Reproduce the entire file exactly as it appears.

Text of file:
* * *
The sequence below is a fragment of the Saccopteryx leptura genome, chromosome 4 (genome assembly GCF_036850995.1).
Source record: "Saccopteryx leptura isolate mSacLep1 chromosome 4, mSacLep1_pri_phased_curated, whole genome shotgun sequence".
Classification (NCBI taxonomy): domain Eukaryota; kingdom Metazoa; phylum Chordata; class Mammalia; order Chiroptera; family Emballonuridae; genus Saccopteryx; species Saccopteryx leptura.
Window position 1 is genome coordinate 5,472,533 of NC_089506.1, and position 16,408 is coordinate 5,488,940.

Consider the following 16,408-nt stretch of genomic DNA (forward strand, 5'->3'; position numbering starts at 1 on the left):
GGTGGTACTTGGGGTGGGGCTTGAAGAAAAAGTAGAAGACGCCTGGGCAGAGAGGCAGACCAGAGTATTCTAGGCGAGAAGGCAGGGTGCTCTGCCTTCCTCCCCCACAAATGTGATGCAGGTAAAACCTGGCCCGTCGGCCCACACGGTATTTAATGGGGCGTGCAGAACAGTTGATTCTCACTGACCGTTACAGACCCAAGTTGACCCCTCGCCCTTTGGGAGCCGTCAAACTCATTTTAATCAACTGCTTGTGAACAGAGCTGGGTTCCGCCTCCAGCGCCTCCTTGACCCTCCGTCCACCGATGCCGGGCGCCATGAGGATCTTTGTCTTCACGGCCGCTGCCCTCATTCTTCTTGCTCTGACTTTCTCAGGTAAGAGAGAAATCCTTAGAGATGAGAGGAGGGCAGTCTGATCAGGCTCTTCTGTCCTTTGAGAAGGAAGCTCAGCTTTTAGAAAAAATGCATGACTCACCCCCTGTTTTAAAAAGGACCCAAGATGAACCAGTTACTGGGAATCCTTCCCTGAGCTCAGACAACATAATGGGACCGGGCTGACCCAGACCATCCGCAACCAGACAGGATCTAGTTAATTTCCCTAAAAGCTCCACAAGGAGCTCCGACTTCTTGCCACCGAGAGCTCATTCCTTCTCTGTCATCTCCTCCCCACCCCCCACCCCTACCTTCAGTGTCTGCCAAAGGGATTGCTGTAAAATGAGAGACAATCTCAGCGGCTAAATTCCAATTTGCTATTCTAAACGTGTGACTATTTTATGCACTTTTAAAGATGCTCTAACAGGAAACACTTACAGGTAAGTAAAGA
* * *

The sequence below is a fragment of the Saccopteryx leptura genome, chromosome 4 (genome assembly GCF_036850995.1).
Source record: "Saccopteryx leptura isolate mSacLep1 chromosome 4, mSacLep1_pri_phased_curated, whole genome shotgun sequence".
Classification (NCBI taxonomy): domain Eukaryota; kingdom Metazoa; phylum Chordata; class Mammalia; order Chiroptera; family Emballonuridae; genus Saccopteryx; species Saccopteryx leptura.
Window position 1 is genome coordinate 5,472,533 of NC_089506.1, and position 16,408 is coordinate 5,488,940.

Consider the following 16,408-nt stretch of genomic DNA (forward strand, 5'->3'; position numbering starts at 1 on the left):
GGTGGTACTTGGGGTGGGGCTTGAAGAAAAAGTAGAAGACGCCTGGGCAGAGAGGCAGACCAGAGTATTCTAGGCGAGAAGGCAGGGTGCTCTGCCTTCCTCCCCCACAAATGTGATGCAGGTAAAACCTGGCCCGTCGGCCCACACGGTATTTAATGGGGCGTGCAGAACAGTTGATTCTCACTGACCGTTACAGACCCAAGTTGACCCCTCGCCCTTTGGGAGCCGTCAAACTCATTTTAATCAACTGCTTGTGAACAGAGCTGGGTTCCGCCTCCAGCGCCTCCTTGACCCTCCGTCCACCGATGCCGGGCGCCATGAGGATCTTTGTCTTCACGGCCGCTGCCCTCATTCTTCTTGCTCTGACTTTCTCAGGTAAGAGAGAAATCCTTAGAGATGAGAGGAGGGCAGTCTGATCAGGCTCTTCTGTCCTTTGAGAAGGAAGCTCAGCTTTTAGAAAAAATGCATGACTCACCCCCTGTTTTAAAAAGGACCCAAGATGAACCAGTTACTGGGAATCCTTCCCTGAGCTCAGACAACATAATGGGACCGGGCTGACCCAGACCATCCGCAACCAGACAGGATCTAGTTAATTTCCCTAAAAGCTCCACAAGGAGCTCCGACTTCTTGCCACCGAGAGCTCATTCCTTCTCTGTCATCTCCTCCCCACCCCCCACCCCTACCTTCAGTGTCTGCCAAAGGGATTGCTGTAAAATGAGAGACAATCTCAGCGGCTAAATTCCAATTTGCTATTCTAAACGTGTGACTATTTTATGCACTTTTAAAGATGCTCTAACAGGAAACACTTACAGGTAAGTAAAGA